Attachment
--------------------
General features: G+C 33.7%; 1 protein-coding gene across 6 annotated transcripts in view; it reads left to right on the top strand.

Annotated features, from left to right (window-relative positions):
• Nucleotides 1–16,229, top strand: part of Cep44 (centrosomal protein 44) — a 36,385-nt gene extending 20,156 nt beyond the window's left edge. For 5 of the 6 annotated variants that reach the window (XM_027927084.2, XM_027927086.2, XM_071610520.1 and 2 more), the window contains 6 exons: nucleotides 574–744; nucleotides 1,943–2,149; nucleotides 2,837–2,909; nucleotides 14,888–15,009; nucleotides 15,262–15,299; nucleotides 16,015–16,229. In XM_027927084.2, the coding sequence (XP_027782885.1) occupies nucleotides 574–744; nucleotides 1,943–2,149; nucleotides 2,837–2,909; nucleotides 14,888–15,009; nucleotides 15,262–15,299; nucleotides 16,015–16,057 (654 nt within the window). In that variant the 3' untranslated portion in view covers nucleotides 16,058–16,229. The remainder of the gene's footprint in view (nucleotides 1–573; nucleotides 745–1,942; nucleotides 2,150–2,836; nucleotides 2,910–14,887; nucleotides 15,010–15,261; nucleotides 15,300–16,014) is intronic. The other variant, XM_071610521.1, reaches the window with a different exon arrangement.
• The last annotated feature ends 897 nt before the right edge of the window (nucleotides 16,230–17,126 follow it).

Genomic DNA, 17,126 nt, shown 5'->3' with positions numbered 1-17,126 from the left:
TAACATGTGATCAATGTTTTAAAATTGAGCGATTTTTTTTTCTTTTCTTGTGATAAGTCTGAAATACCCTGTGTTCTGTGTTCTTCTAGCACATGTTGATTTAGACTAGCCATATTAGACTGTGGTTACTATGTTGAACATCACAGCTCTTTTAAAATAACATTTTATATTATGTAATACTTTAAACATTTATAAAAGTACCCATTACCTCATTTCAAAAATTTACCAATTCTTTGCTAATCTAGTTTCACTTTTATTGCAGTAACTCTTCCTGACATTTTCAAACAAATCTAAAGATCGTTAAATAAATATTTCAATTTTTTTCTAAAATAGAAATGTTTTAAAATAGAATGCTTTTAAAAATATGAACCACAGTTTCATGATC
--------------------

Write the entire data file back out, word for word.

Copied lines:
General features: G+C 33.7%; 1 protein-coding gene across 6 annotated transcripts in view; it reads left to right on the top strand.

Annotated features, from left to right (window-relative positions):
• Nucleotides 1–16,229, top strand: part of Cep44 (centrosomal protein 44) — a 36,385-nt gene extending 20,156 nt beyond the window's left edge. For 5 of the 6 annotated variants that reach the window (XM_027927084.2, XM_027927086.2, XM_071610520.1 and 2 more), the window contains 6 exons: nucleotides 574–744; nucleotides 1,943–2,149; nucleotides 2,837–2,909; nucleotides 14,888–15,009; nucleotides 15,262–15,299; nucleotides 16,015–16,229. In XM_027927084.2, the coding sequence (XP_027782885.1) occupies nucleotides 574–744; nucleotides 1,943–2,149; nucleotides 2,837–2,909; nucleotides 14,888–15,009; nucleotides 15,262–15,299; nucleotides 16,015–16,057 (654 nt within the window). In that variant the 3' untranslated portion in view covers nucleotides 16,058–16,229. The remainder of the gene's footprint in view (nucleotides 1–573; nucleotides 745–1,942; nucleotides 2,150–2,836; nucleotides 2,910–14,887; nucleotides 15,010–15,261; nucleotides 15,300–16,014) is intronic. The other variant, XM_071610521.1, reaches the window with a different exon arrangement.
• The last annotated feature ends 897 nt before the right edge of the window (nucleotides 16,230–17,126 follow it).

Genomic DNA, 17,126 nt, shown 5'->3' with positions numbered 1-17,126 from the left:
TAACATGTGATCAATGTTTTAAAATTGAGCGATTTTTTTTTCTTTTCTTGTGATAAGTCTGAAATACCCTGTGTTCTGTGTTCTTCTAGCACATGTTGATTTAGACTAGCCATATTAGACTGTGGTTACTATGTTGAACATCACAGCTCTTTTAAAATAACATTTTATATTATGTAATACTTTAAACATTTATAAAAGTACCCATTACCTCATTTCAAAAATTTACCAATTCTTTGCTAATCTAGTTTCACTTTTATTGCAGTAACTCTTCCTGACATTTTCAAACAAATCTAAAGATCGTTAAATAAATATTTCAATTTTTTTCTAAAATAGAAATGTTTTAAAATAGAATGCTTTTAAAAATATGAACCACAGTTTCATGATC